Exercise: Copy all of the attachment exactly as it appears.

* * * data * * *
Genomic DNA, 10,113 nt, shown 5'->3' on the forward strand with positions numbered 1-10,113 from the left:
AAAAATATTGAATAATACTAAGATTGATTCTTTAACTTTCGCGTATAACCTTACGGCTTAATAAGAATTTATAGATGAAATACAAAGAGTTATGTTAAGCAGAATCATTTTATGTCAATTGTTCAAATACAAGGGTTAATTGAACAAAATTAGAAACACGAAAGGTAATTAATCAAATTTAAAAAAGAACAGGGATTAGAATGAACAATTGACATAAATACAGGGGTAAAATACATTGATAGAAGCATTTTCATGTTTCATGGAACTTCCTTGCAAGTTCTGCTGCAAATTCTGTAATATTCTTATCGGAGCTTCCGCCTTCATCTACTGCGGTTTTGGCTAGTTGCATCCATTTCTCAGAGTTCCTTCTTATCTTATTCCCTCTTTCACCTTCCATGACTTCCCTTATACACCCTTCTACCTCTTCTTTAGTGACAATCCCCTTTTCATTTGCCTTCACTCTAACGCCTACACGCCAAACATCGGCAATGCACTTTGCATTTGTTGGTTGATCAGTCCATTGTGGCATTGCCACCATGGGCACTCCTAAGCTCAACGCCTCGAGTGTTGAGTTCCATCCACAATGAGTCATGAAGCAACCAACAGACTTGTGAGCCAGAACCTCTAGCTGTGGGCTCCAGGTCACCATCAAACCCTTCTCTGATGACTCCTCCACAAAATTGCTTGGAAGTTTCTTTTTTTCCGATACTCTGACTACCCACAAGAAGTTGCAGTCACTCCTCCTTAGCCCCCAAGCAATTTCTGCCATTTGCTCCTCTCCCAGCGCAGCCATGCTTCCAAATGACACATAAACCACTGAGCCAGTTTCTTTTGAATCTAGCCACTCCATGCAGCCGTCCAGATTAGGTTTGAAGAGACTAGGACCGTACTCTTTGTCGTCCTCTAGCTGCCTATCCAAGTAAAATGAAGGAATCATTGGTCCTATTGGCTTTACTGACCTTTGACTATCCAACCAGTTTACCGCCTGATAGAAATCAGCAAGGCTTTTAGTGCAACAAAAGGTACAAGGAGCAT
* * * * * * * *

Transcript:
Genomic DNA, 10,113 nt, shown 5'->3' on the forward strand with positions numbered 1-10,113 from the left:
AAAAATATTGAATAATACTAAGATTGATTCTTTAACTTTCGCGTATAACCTTACGGCTTAATAAGAATTTATAGATGAAATACAAAGAGTTATGTTAAGCAGAATCATTTTATGTCAATTGTTCAAATACAAGGGTTAATTGAACAAAATTAGAAACACGAAAGGTAATTAATCAAATTTAAAAAAGAACAGGGATTAGAATGAACAATTGACATAAATACAGGGGTAAAATACATTGATAGAAGCATTTTCATGTTTCATGGAACTTCCTTGCAAGTTCTGCTGCAAATTCTGTAATATTCTTATCGGAGCTTCCGCCTTCATCTACTGCGGTTTTGGCTAGTTGCATCCATTTCTCAGAGTTCCTTCTTATCTTATTCCCTCTTTCACCTTCCATGACTTCCCTTATACACCCTTCTACCTCTTCTTTAGTGACAATCCCCTTTTCATTTGCCTTCACTCTAACGCCTACACGCCAAACATCGGCAATGCACTTTGCATTTGTTGGTTGATCAGTCCATTGTGGCATTGCCACCATGGGCACTCCTAAGCTCAACGCCTCGAGTGTTGAGTTCCATCCACAATGAGTCATGAAGCAACCAACAGACTTGTGAGCCAGAACCTCTAGCTGTGGGCTCCAGGTCACCATCAAACCCTTCTCTGATGACTCCTCCACAAAATTGCTTGGAAGTTTCTTTTTTTCCGATACTCTGACTACCCACAAGAAGTTGCAGTCACTCCTCCTTAGCCCCCAAGCAATTTCTGCCATTTGCTCCTCTCCCAGCGCAGCCATGCTTCCAAATGACACATAAACCACTGAGCCAGTTTCTTTTGAATCTAGCCACTCCATGCAGCCGTCCAGATTAGGTTTGAAGAGACTAGGACCGTACTCTTTGTCGTCCTCTAGCTGCCTATCCAAGTAAAATGAAGGAATCATTGGTCCTATTGGCTTTACTGACCTTTGACTATCCAACCAGTTTACCGCCTGATAGAAATCAGCAAGGCTTTTAGTGCAACAAAAGGTACAAGGAGCAT